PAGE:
This recession has proved (or rather alerted a layman like me) to the flimsiness of all the three asset classes namely :
1)Equities : This was always speculative and risky. It remains slippery as ever more
2)Gold : Americans seemed to also try to proliferate the idea that Gold is the most useless metal, by achievers and industrialists. Intention could have been to free the USD from the fetters of GOLD pegging. Result is that the entire world does not trust GOLD as a stable ASSET Calss. Maybe it does in our generation, about the next generation I dont know.
3)Real Estate : which was always thought to be stable in India, is already in murky territory, when you see it as an investment opportunity. The flat which costed 17 lakhs, has now become 51 lakhs and my salary has trebled. What is the growth that we are having today ? It could be as phoney as the big bust in Japan, although seems like India is still far away from that situation.

Which asset class to trust ?


kishore ghiya
Replied to Prateek Sonthalia comment 1 decade ago
It is liquidity in market due to global recession and swish account money of indians returning back to india has skyrocketed both gold and real estate prices.One day there will be nobuyers like japan land bubble and there will be long downward in real estate.equity investment is tax friendly and it is not speculative. you have to take informed decision while investing and have to be less greedy.with 9% GDp it is equity for you both short and long term but please do not let greed tke over your mind. keep it open.
kishore ghiya
1 decade ago
In india current demand of gold is because of liquidity in black money available.Land prices are soaring in small towns like rajkot as documents can be made with 90% black money. The gold prices in india will come down when liquidity dries in market.
Traditionally indian invest in gold especially ladies in rural india because of 1. Transparency in their market price ,2 100% liquid to dispose off any time of the day and fair trade practices and facility of dharam ka kanta in smallest village.If calamity strikes indian wives can sell their mangal sutra and get money can they sell satyam that liquid?.The moral is indian capital market has to go long way attracting middle class savings by making market very transparent fair arbitration and as liquid as gold at time of emergencies,till then we are better off not comparing gold investment with other modes of investment like land,company deposits or share bazar and that is why next to gold middle class go for FDs not their fault,it is for Ficci and Assochem to do soul searching why they cannot get access to household savings.
Indian investors also have habit of keeping investment in their custody they feel safe and are reluctant to part with their assests.They do not trust people who handle their savings.It is not their fault is it?
kishore ghiya mob 9825217857
Raj Srinivasan
1 decade ago
Dear Debasish,

Nice analysis and for logic for a comprehensive analysis on Gold price movement. You have compared Gold as investment Vs Asset. Would you consider a third alternative which is also a deeply embedded cultural factor for India. Gold is considered a `reserve' for women (excluding the urban/working women)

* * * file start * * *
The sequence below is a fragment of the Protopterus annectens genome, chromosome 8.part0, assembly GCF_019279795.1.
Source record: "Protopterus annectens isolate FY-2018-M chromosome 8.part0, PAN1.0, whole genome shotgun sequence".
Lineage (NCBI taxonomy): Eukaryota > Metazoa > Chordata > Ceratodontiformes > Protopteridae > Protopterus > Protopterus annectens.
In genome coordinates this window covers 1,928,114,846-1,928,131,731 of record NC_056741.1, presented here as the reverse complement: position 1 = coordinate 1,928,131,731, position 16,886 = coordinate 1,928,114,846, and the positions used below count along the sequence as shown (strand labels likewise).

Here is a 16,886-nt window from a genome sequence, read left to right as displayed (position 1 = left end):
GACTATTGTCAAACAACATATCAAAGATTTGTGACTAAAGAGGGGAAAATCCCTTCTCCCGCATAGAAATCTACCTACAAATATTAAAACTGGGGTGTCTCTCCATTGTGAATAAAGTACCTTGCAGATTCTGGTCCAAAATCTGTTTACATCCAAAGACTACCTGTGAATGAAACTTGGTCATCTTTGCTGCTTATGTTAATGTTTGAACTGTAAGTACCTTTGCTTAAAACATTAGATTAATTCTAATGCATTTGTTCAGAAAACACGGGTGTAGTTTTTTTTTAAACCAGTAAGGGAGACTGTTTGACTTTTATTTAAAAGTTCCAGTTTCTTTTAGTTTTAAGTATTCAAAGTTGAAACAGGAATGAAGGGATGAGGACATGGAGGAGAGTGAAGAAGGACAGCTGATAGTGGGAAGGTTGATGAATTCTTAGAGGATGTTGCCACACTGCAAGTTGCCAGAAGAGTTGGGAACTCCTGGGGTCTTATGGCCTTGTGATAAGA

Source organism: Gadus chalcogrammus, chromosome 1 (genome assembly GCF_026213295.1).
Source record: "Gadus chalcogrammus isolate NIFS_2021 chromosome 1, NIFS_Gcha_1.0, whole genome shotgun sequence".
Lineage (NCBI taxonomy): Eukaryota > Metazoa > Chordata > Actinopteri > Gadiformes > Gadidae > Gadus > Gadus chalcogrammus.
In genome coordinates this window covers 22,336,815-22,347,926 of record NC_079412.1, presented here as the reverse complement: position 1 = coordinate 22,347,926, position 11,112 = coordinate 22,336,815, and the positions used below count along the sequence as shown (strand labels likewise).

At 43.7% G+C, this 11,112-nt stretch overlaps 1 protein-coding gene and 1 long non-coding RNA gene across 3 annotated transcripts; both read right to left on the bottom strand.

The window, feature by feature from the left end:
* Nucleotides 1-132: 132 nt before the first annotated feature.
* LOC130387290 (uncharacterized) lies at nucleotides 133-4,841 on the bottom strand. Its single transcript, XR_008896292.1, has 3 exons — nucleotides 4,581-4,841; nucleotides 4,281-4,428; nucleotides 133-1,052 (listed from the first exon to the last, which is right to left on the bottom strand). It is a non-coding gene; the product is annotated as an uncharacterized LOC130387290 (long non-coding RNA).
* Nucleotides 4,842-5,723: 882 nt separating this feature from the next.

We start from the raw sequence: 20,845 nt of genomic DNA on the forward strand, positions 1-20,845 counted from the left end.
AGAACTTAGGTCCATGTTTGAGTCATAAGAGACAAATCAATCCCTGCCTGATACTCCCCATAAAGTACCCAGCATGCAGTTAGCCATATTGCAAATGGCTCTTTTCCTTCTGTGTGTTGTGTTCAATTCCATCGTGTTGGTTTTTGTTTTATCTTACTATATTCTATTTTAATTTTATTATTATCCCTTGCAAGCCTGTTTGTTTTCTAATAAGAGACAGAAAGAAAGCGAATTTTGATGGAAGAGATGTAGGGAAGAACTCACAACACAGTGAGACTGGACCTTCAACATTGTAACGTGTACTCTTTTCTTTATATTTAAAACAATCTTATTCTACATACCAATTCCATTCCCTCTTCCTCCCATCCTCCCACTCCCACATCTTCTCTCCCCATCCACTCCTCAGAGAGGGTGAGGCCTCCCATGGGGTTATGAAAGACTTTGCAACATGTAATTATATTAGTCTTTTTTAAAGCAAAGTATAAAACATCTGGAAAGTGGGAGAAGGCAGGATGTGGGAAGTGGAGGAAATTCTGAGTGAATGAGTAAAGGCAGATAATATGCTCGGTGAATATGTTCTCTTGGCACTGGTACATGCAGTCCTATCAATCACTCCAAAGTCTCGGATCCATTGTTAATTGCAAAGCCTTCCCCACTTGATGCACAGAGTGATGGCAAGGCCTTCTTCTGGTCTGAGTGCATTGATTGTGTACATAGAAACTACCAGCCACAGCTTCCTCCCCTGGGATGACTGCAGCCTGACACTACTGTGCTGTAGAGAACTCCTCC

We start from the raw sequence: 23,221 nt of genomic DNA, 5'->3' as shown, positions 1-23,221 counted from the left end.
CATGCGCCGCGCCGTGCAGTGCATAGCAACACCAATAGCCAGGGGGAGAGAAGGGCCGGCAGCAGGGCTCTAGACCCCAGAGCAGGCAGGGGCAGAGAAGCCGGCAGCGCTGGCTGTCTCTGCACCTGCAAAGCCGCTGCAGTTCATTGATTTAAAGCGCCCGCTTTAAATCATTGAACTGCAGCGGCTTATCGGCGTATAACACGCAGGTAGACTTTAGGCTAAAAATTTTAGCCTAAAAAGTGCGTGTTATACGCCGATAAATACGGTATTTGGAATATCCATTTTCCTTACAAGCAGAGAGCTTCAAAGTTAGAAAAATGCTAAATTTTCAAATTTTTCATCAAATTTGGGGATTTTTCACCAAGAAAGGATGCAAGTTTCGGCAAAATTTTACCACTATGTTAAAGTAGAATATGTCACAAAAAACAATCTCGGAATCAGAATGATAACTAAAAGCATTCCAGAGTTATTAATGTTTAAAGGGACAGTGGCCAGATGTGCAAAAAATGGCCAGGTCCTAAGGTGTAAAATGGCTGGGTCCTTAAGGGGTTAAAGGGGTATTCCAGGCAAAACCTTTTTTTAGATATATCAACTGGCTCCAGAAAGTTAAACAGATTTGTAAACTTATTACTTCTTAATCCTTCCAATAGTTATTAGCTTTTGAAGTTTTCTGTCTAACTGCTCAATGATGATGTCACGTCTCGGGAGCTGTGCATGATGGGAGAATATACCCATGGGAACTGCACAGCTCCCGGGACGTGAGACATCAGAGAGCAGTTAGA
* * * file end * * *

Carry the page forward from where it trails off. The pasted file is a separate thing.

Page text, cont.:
kishore ghiya
1 decade ago
At rajkot last week sks microfinsce manager have filed a criminal complaint against their rajkot branch manager who had advanced rs 45 lacs to fictitious persons and have run away with amount.How many frauds are commited nobody will know because they are all nbfcs unregulated and if greedy investors are duped let them lose why shoud govt funds should be spend to help them
1 decade ago
Thanks for a great series of articles on Gold. Very fair to say that gold is not an investment asset. It is a speculative asset.

Apart from the factors mentioned above, i think the recent rise in Gold related financial products (particularly ETF) have also led to an additional demand for Gold. This demand was probably missing in Pre-2000 era.

Thus Demand-supply mismatch could also be one of the major factors contributing in Rise of Gold prices in India
Tony Joe
1 decade ago

You have come up with a nice analysis on the dollar-rupee effect on gold prices. Now the main thing remaining unexplained is the last two years' technical rise of gold in pure dollar terms, which is pretty strong in its own right. There are also studies that indicate Chinese consumers are exhibiting an unprecedented apetite for gold. In fact, China is actively considering to develop its own mines into production-ready stage to corner a portion of this demand! Regarding gold loan companies, the better run ones like Manappuram are no more relying on securitisation but on 'bilateral assignments' with large banks, which even while moderating profits, makes the operation more stable and risk-free. Also, one often overlooked fact is that these companies do not lend against the bullion, but only against ornaments to enjoy a 15-25% safety margin by way of making charges, which is in addition to another 15% safety cushion they keep. So, the risks you mention, even if they should happen, should cross this 30 to 40% threshold. As you mention, it is as improbable as dollar weakening to 37 rs. Anyway, thanks for a great series of articles that put the spotlight on this sector which is now all set to have new listed entities. Many listed NBFCs and banks are also bullish on this segment as the safety margin is incomparably high in gold loans as against other loans like microfinance, realty, auto, personal & corporate loans.